This tiny California town's battle over 'sanctuary city' status started long before Trump
Maywood’s decision to declare itself a sanctuary city did not sit well with Enrique Curiel.
To the Mexican immigrant and U.S citizen, the move 11 years ago was City Hall acting too radical to score points with Maywood’s large immigrant population.
Becoming a sanctuary city turned the small southeast Los Angeles County suburb into a national lightning rod.
Conservative talk-radio hosts lit into Maywood. Members of the Minutemen Project, an anti-illegal-immigration group that patrols the border, descended on the town, and City Hall was inundated with outraged messages from across the U.S.
More than a decade later, President Trump has vowed to crack down on immigrants in the country illegally and threatened to punish sanctuary cities by denying federal funds.
And that has caused Curiel, 62, to look at Maywood’s status as a sanctuary city in a different light.
“Let them give Trump a good fight,” Curiel said. “He’s screwing everything up but the main people he’s trying to screw … is our own people.”
Maywood is among an estimated 400 sanctuary cities and counties in the country. The city, which has a total operating budget of $13 million, receives about $1.1 million in federal funds for the current fiscal year.
In the debate over sanctuary cities, most of the attention has fallen on large cities, such as L.A. and New York, where city leaders have struck a defiant tone against Trump.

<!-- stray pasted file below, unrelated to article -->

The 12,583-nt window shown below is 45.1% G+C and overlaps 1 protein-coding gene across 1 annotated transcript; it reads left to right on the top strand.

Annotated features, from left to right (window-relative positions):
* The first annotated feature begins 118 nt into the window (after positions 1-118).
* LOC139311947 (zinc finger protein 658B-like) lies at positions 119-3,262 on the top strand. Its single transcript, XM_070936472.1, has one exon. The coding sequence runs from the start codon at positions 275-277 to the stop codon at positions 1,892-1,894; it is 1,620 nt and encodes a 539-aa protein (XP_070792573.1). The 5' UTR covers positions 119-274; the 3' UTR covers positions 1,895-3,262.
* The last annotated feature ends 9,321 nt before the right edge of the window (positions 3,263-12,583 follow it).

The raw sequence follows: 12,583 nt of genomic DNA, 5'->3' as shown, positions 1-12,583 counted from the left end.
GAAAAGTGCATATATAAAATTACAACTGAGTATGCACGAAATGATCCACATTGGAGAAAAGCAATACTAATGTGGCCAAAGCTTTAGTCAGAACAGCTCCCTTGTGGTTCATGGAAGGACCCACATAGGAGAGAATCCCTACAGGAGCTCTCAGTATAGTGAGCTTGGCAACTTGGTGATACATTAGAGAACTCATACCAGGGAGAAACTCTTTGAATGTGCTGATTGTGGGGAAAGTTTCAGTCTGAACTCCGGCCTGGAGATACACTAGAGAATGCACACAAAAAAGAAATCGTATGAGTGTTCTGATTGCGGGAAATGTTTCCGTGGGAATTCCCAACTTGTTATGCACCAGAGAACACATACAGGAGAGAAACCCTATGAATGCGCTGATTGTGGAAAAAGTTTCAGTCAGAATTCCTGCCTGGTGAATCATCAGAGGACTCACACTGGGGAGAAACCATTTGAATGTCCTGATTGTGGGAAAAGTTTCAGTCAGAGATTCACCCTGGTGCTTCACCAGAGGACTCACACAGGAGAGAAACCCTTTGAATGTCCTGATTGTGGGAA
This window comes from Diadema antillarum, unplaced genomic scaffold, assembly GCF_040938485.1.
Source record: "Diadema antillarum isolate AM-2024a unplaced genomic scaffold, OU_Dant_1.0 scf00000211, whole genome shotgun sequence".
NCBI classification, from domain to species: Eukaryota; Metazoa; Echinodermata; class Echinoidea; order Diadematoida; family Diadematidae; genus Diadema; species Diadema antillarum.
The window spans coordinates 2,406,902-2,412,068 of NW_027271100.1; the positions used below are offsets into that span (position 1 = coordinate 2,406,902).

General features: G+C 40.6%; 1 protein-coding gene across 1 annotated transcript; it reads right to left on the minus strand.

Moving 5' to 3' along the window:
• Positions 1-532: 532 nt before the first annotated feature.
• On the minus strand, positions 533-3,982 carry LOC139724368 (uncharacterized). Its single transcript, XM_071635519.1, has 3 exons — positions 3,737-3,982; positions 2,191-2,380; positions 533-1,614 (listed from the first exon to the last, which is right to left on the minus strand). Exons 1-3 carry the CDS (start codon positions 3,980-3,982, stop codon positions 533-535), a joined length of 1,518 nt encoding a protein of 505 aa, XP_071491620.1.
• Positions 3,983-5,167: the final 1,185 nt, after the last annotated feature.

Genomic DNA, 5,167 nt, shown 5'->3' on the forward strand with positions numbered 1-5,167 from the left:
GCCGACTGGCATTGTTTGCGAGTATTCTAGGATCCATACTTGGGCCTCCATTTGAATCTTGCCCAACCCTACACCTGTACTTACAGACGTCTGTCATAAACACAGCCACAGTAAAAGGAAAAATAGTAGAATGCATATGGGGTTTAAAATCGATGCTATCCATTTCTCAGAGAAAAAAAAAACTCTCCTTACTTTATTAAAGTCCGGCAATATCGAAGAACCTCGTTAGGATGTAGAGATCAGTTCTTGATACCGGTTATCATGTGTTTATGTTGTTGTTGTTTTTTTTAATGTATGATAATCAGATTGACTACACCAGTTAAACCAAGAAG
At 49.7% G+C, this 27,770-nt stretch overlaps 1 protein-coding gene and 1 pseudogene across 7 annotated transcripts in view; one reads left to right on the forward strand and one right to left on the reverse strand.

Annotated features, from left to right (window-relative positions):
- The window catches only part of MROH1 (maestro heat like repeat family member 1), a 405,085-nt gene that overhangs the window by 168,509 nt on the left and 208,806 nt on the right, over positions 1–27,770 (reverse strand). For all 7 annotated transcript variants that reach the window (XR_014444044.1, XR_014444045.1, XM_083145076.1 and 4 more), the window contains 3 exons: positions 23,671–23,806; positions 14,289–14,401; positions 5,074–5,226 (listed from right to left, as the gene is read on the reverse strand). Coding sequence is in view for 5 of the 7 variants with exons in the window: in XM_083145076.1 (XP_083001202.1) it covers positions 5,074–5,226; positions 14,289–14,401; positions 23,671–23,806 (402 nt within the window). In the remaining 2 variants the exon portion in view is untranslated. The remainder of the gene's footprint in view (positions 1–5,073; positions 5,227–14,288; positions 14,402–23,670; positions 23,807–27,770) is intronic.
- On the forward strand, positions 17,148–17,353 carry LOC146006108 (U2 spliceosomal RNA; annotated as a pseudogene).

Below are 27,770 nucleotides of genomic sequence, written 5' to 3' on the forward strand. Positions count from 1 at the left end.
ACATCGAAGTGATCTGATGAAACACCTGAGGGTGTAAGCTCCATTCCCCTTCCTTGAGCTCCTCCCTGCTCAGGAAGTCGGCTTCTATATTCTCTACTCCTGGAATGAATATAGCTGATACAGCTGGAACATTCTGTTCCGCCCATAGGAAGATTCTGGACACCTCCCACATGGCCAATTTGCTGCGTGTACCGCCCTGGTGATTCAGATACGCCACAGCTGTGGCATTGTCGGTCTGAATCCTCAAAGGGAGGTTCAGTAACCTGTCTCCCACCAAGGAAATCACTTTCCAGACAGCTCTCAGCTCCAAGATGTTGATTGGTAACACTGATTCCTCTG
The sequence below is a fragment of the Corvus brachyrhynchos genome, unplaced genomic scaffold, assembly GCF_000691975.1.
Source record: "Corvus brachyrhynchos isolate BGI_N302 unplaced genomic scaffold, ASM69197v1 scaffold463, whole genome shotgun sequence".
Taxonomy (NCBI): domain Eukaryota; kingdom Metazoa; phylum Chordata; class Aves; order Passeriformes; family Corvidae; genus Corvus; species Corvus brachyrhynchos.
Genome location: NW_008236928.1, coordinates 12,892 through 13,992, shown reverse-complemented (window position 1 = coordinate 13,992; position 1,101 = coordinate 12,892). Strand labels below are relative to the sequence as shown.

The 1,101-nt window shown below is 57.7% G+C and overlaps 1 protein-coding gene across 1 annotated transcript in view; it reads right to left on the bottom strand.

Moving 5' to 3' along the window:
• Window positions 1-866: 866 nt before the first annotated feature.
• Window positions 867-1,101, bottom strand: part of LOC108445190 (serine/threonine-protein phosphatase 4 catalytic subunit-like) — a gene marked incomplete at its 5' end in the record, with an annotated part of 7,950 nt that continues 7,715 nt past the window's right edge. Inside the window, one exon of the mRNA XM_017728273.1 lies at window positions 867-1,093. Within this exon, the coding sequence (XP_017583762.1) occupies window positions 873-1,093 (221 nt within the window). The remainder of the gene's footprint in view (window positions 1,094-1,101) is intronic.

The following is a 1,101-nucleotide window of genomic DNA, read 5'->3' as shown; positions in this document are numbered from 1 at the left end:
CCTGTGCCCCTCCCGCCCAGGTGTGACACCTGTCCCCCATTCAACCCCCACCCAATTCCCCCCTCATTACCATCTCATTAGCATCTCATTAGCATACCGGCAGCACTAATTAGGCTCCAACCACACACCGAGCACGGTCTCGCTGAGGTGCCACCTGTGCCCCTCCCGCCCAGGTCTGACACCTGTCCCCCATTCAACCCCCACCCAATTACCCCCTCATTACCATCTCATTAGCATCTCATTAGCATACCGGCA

But few places know what it’s like to be in the eye of the storm like tiny Maywood, which became a sanctuary city at a time when it was unusual to do so.
In 2006, Maywood was 96% Latino. Officially the city had just under 30,000 residents. About 45% of the city’s residents are foreign born.
Maywood’s decision years ago to become a sanctuary city infuriated some residents. Many of the critics were older white residents and more conservative Latinos.
“I disagree with sanctuary cities because it breaks federal law,” said Sandra Orozco, a longtime Maywood resident and activist. “I don't like that it's interfering with the federal funding.”
At that time, many states and cities were trying to crack down on illegal immigration.
In Washington, the House of Representatives tried to get a law passed that made it a crime to assist immigrants illegally living in the country. Massive protests broke out across the U.S., including one in Los Angeles that drew more than 500,000 people.
But Maywood officials were determined to buck that trend. And one spark was police checkpoints in the city of 1.2 square miles.
The roadblocks, which started in the 1990s, led to vehicles being impounded for up to 30 days. At times, the storage fees were so high that some drivers forfeited their cars.
The checkpoints were often held during rush hour and created traffic jams that stretched into neighboring cities. The owner of Maywood Club Tow even provided free catering trucks for officers.
The checkpoints generated hundreds of thousands of dollars for the towing company and the city.
David Velazquez, then a priest at St. Rose of Lima Roman Catholic Church, said he was overwhelmed with complaints about the checkpoints, which seemed more aimed at catching unlicensed immigrant drivers.
“Some people didn’t have the money; they lost their jobs, their homes and the kids couldn’t go to school. It was really a disaster,” Velazquez said. Police “claimed they were looking for drunk drivers but it was really an excuse to persecute immigrants.”